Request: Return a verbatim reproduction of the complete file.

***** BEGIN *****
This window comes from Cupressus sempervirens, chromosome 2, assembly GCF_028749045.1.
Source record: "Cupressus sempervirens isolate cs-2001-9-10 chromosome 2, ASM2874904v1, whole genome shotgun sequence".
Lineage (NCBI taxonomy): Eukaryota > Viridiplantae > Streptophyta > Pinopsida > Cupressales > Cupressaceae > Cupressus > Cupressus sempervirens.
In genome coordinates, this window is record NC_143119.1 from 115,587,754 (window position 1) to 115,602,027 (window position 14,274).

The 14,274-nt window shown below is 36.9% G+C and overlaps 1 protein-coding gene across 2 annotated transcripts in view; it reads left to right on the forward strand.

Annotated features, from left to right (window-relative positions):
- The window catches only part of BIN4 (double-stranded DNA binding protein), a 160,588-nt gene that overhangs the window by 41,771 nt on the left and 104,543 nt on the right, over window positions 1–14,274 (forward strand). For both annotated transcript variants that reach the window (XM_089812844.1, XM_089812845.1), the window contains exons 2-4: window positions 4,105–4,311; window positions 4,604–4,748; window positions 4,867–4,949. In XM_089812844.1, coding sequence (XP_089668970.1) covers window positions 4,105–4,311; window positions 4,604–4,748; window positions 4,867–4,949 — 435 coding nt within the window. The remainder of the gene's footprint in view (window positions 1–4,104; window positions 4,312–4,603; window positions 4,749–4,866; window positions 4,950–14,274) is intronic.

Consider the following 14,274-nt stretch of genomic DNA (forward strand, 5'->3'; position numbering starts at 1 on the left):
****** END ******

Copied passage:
This window comes from Cupressus sempervirens, chromosome 2, assembly GCF_028749045.1.
Source record: "Cupressus sempervirens isolate cs-2001-9-10 chromosome 2, ASM2874904v1, whole genome shotgun sequence".
Lineage (NCBI taxonomy): Eukaryota > Viridiplantae > Streptophyta > Pinopsida > Cupressales > Cupressaceae > Cupressus > Cupressus sempervirens.
In genome coordinates, this window is record NC_143119.1 from 115,587,754 (window position 1) to 115,602,027 (window position 14,274).

The 14,274-nt window shown below is 36.9% G+C and overlaps 1 protein-coding gene across 2 annotated transcripts in view; it reads left to right on the forward strand.

Annotated features, from left to right (window-relative positions):
- The window catches only part of BIN4 (double-stranded DNA binding protein), a 160,588-nt gene that overhangs the window by 41,771 nt on the left and 104,543 nt on the right, over window positions 1–14,274 (forward strand). For both annotated transcript variants that reach the window (XM_089812844.1, XM_089812845.1), the window contains exons 2-4: window positions 4,105–4,311; window positions 4,604–4,748; window positions 4,867–4,949. In XM_089812844.1, coding sequence (XP_089668970.1) covers window positions 4,105–4,311; window positions 4,604–4,748; window positions 4,867–4,949 — 435 coding nt within the window. The remainder of the gene's footprint in view (window positions 1–4,104; window positions 4,312–4,603; window positions 4,749–4,866; window positions 4,950–14,274) is intronic.

Consider the following 14,274-nt stretch of genomic DNA (forward strand, 5'->3'; position numbering starts at 1 on the left):